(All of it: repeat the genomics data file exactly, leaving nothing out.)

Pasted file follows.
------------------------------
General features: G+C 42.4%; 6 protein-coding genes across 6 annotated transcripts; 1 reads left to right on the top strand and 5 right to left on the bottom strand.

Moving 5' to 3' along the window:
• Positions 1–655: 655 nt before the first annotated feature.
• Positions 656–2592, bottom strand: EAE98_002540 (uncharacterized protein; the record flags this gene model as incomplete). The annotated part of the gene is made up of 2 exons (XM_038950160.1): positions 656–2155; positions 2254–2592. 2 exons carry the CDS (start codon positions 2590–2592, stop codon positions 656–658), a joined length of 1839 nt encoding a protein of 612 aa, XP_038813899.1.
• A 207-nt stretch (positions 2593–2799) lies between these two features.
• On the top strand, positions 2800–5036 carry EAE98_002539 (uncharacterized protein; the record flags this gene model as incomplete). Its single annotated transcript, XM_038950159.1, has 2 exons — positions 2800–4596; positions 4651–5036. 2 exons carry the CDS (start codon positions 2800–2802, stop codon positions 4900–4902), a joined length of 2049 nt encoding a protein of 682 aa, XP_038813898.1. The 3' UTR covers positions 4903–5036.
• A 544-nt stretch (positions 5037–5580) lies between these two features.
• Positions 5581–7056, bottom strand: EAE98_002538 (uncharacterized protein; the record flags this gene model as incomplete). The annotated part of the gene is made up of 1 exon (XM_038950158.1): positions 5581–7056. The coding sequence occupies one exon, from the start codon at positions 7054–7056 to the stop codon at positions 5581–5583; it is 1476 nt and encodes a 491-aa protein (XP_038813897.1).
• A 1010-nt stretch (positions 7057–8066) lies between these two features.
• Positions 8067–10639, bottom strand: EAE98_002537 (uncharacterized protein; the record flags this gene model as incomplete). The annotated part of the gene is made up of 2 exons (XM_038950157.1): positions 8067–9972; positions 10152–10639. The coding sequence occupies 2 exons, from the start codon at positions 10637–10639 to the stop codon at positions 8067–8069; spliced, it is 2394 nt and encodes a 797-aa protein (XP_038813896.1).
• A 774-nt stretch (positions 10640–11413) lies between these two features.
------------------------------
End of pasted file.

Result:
General features: G+C 42.4%; 6 protein-coding genes across 6 annotated transcripts; 1 reads left to right on the top strand and 5 right to left on the bottom strand.

Moving 5' to 3' along the window:
• Positions 1–655: 655 nt before the first annotated feature.
• Positions 656–2592, bottom strand: EAE98_002540 (uncharacterized protein; the record flags this gene model as incomplete). The annotated part of the gene is made up of 2 exons (XM_038950160.1): positions 656–2155; positions 2254–2592. 2 exons carry the CDS (start codon positions 2590–2592, stop codon positions 656–658), a joined length of 1839 nt encoding a protein of 612 aa, XP_038813899.1.
• A 207-nt stretch (positions 2593–2799) lies between these two features.
• On the top strand, positions 2800–5036 carry EAE98_002539 (uncharacterized protein; the record flags this gene model as incomplete). Its single annotated transcript, XM_038950159.1, has 2 exons — positions 2800–4596; positions 4651–5036. 2 exons carry the CDS (start codon positions 2800–2802, stop codon positions 4900–4902), a joined length of 2049 nt encoding a protein of 682 aa, XP_038813898.1. The 3' UTR covers positions 4903–5036.
• A 544-nt stretch (positions 5037–5580) lies between these two features.
• Positions 5581–7056, bottom strand: EAE98_002538 (uncharacterized protein; the record flags this gene model as incomplete). The annotated part of the gene is made up of 1 exon (XM_038950158.1): positions 5581–7056. The coding sequence occupies one exon, from the start codon at positions 7054–7056 to the stop codon at positions 5581–5583; it is 1476 nt and encodes a 491-aa protein (XP_038813897.1).
• A 1010-nt stretch (positions 7057–8066) lies between these two features.
• Positions 8067–10639, bottom strand: EAE98_002537 (uncharacterized protein; the record flags this gene model as incomplete). The annotated part of the gene is made up of 2 exons (XM_038950157.1): positions 8067–9972; positions 10152–10639. The coding sequence occupies 2 exons, from the start codon at positions 10637–10639 to the stop codon at positions 8067–8069; spliced, it is 2394 nt and encodes a 797-aa protein (XP_038813896.1).
• A 774-nt stretch (positions 10640–11413) lies between these two features.